No greater sin than inflicting misery and pain on a child.
The darkness, when God seems silent, fell on Chantel Craig, a 19-month Tulalip girl and her 3-year-old sister. Chantel died, her sister survived. Last October, they sat strapped in their car seats like victims of a plane crash, abandoned by their drug-addled mother, festering in a derelict vehicle for days.
Agony has a face. Chantel was “severely malnourished” according to the postmortem. She was blanketed by lice, urine, bed bugs, feces and “a bleeding rash.” Her mom has been charged with murder.
Chantel’s death, according to the Snohomish County Medical Examiner, was neglect. And “neglect” is the operative word. Chantel and her sister fell away from social workers, social workers freighted by heavy case loads but laboring to do the right thing. They slipped through the latticework of state and tribal oversight.
Now the state and the Tulalip Tribes need to work in common cause, to address communication misfires, and to embrace solutions with teeth.
The Herald’s Diana Hefley served as an official observer of the Child Fatality Review, the investigation and report on Chantel’s death, conducted by the Department of Social and Health Services’ Children Administration. Her reporting crystallized the tragedy.
“They were asked to inspect the net,” Hefley writes. “Maybe it can be woven tighter so another little girl won’t fall through, dying before she learns to twirl on tiptoes or color inside the lines or dream of being a princess or a firefighter.”
The fatality review produced four findings and three recommendations that demand action. Priority one is to delineate specific social worker responsibilities in the memorandum of understanding (MOU) between the Tulalip Tribes and DSHS Children’s Administration. Tribal and state employees navigate the MOU’s vague language like a United Nations compact. Elastic wording doesn’t help case workers who need to know their specific role.
The MOU is authorized by the Indian Child Welfare Act of 1978 to oversee the custody and care of Indian children. The act is a window on a tainted legacy, when the United States regularly removed Indian children from their homes and traditional culture.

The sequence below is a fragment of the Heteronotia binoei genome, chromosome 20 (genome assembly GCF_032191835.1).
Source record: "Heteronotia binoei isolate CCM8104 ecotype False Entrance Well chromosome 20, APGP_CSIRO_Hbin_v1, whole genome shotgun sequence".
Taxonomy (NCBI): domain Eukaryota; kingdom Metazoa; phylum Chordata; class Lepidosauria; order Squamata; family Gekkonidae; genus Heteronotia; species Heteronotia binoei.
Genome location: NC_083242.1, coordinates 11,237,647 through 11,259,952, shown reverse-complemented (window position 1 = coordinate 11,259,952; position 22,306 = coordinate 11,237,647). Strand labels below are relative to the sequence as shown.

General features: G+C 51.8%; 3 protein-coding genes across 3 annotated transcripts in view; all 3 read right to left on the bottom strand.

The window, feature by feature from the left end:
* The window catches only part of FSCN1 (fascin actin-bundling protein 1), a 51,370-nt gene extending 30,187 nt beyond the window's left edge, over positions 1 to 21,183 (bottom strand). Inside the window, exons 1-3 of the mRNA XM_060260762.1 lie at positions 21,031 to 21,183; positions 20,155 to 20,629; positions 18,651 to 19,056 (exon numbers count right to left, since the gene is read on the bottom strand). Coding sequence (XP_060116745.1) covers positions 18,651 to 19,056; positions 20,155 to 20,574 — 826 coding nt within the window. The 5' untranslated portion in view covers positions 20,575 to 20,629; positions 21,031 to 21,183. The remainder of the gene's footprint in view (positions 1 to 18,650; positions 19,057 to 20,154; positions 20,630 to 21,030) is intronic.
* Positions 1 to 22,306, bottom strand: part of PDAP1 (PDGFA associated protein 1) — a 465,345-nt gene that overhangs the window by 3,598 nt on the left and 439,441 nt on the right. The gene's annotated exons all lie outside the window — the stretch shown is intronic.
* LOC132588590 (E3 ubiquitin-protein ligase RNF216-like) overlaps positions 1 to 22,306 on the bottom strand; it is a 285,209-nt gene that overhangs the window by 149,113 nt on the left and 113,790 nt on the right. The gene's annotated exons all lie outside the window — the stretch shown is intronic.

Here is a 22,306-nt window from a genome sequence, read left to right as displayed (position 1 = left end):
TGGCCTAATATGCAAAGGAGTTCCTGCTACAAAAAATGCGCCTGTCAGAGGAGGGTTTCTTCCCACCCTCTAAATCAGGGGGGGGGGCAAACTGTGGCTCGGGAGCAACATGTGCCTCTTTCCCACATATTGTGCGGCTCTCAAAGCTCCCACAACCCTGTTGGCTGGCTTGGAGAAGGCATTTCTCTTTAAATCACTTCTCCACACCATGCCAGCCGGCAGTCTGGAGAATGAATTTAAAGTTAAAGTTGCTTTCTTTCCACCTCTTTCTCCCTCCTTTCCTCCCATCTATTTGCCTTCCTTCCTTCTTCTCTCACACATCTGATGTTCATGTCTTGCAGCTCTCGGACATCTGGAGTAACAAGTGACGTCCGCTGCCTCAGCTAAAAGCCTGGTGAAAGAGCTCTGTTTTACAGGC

The review’s second and third recommendations are manageable. Retaining and hiring more Child Protective Services workers is doable with additional funding from the Legislature. CPS workers are committed and professional. In Chantel’s case, they didn’t have the resources for critical follow-through, however.
As the second finding highlights, the committee was concerned about the “lack of documented attempts to locate the family” for six months, from December 2011 to May 2012.
Active cases require a monthly review by a supervisor. There is no documentation that any reviews occurred between May 7, 2012, and Oct. 8 the same year. Are revolving-door supervisors to blame? The Children’s Administration might consider an administrative bucket for overworked CPS workers to send follow-ups that can’t be met (with no penalty for acknowledging they simply don’t have time.) Another CPS worker would be assigned to help. The Catch-22 is this approach might disrupt continuity, a concern the committee underlined when supervisory coverage changes.
Bureaucracies are soulless, social workers are not. To make the Chantel Craig tragedy right presupposes that human nature, including the menace of drugs and child abuse, is tractable. It isn’t. So we begin changing what we can, starting with the fatality review’s recommendations. Chantel deserves as much.